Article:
"In today's sharp sparkle, this winter air, anything can be made, any sentence begun.
"On the brink, on the brim, on the cusp --- praise song for walking forward in that light."
Those words from Elizabeth Alexander's magnificent inaugural poem, "Praise Song for the Day" fairly well summed up for me Tuesday's inaugural. I can't remember the last occasion in our collective recent history so filled with hope and eloquence. Now the work begins and we'll see, as we do every four years, if hopes and dreams expressed on the Capitol steps can become real.
I listened to the inaugural events on National Public Radio driving north across Iowa, and there are advantages to that because the focus shifts from television's array of sights and sounds and commentary to the words --- what's being said and sung.
Frankly, if I'd been sitting at home in front of the television I'd probably have gone out to fill my coffee cup during Alexander's poem rather than sitting behind the wheel speeding through an Iowa winter transfixed by her words. I wouldn't have listened as carefully to Aretha Franklin's magnificent performance of "America" or really thought about the words arranged into prayers by the Rev. Rick Warren and the Rev. Joseph E. Lowery.
Much of President Obama's inaugural speech coincided with those few miles of my narrow gravel shortcut west of Marshalltown where the snowbanks were taller that the truck, the surface hard-packed snow with ice beneath and heavy equipment was being used at intersections to push the mountains back in anticipation of the next storm. Is that an analogy for the situation we're now in? It almost seemed that way.
I liked the speech --- sober and reflective. There was mild complaining among some NPR commentators who felt the speech didn't soar --- and anyone who has listened to Obama speak knows he is a master of the language and can use effectively any rhetorical device he chooses to. So the sober nature was intentional. I especially liked this:
"We remain a young nation, but in the words of Scripture, the time has come to set aside childish things. The time has come to reaffirm our enduring spirit; to choose our better history; to carry forward that precious gift, that noble idea, passed on from generation to generation: the God-given promise that all are equal, all are free, and all deserve a chance to pursue their full measure of happiness."
Funny to me at least was the whispered commentary on the Rev. Rick Warren's invocation: "He said Jesus." Warren did a fine job, I thought, but the apparent surprise is bemusing, a sign of a mild cultural divide, as was the pre-inaugural speculation about whether he would or wouldn't. It's useful to know that if you invite a Southern Baptist preacher to preach you'll sit longer than 20 minutes and there will be an altar call. Invite a Southern Baptist preacher to pray and it is inconceivable that Jesus will not be part of the equation.
But I thought the Rev. Joseph E. Lowery's benediction more eloquent and moving. Nothing could have been more fitting than closing prayer delivered by that 87-year-old civil rights pioneer and United Methodist preacher.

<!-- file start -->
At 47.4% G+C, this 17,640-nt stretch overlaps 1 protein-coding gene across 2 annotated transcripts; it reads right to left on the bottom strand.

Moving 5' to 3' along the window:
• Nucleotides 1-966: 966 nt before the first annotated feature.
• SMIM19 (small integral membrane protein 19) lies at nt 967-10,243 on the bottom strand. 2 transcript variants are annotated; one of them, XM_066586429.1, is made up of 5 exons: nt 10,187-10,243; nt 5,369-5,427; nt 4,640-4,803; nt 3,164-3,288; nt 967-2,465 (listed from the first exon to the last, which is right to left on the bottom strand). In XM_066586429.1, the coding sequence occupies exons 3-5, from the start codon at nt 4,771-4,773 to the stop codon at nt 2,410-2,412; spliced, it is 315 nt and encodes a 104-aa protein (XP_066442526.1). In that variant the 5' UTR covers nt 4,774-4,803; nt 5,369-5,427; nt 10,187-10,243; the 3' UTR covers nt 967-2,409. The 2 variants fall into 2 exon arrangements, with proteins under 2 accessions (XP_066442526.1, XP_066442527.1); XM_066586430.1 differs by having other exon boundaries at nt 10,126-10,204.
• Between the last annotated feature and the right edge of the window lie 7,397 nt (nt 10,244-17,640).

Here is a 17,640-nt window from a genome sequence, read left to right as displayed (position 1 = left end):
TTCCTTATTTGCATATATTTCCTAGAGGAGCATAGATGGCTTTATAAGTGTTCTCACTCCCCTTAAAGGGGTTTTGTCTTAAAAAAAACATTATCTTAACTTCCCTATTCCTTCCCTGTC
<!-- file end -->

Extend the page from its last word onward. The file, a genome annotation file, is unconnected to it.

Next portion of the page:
"With your hands of power and your heart of love, help us then, now, Lord, to work for that day when nations shall not lift up sword against nation, when tanks will be beaten into tractors, when every man and every woman shall sit under his or her own vine and fig tree and none shall be afraid, when justice will roll down like waters and righteousness as a mighty stream.
"Lord, in the memory of all the saints who from their labors rest, and in the joy of a new beginning, we ask you to help us work for that day when black will not be asked to get in back, when brown can stick around ... when yellow will be mellow ... when the red man can get ahead, man; and when white will embrace what is right. That all those who do justice and love mercy say Amen."
Seeing photographs later of George W. and Laura Bush board a helecopter after the inauguration on the first leg of their journey home to Texas was surprisingly bitter-sweet. I'm afraid history will not be kind to the Bush presidency and that it may be consigned to footnotes --- the unique father-son succession of George H.W. and George W. Bush, the responsibility that falls on George W. Bush's shoulders as commander in chief for the war in Iraq.
I hope the bright footnote of his strong and reassuring leadership immediately after the terrorist attacks on the World Trade Center and Pentagon will end up in the books, too; as well as acknowledgement that because of the war on terrorism we really will never know what he might otherwise have done had he presided over eight years of peace. I probably wouldn't have liked it, but there is the benefit of that doubt.
Jimmy Carter, to whose presidency the historians have not been especially kind, is one example to how an ex-president with an ambiguous record can soar unambiguously. Bush might choose that path, or if as sometimes is suggested he is not an introspective man, he may just get on with life. But it would be very bad manners indeed not to wish him well.
Tuesday was the easy part, the inspiring part. Now it's time to get to work and I hope and pray that the work goes well.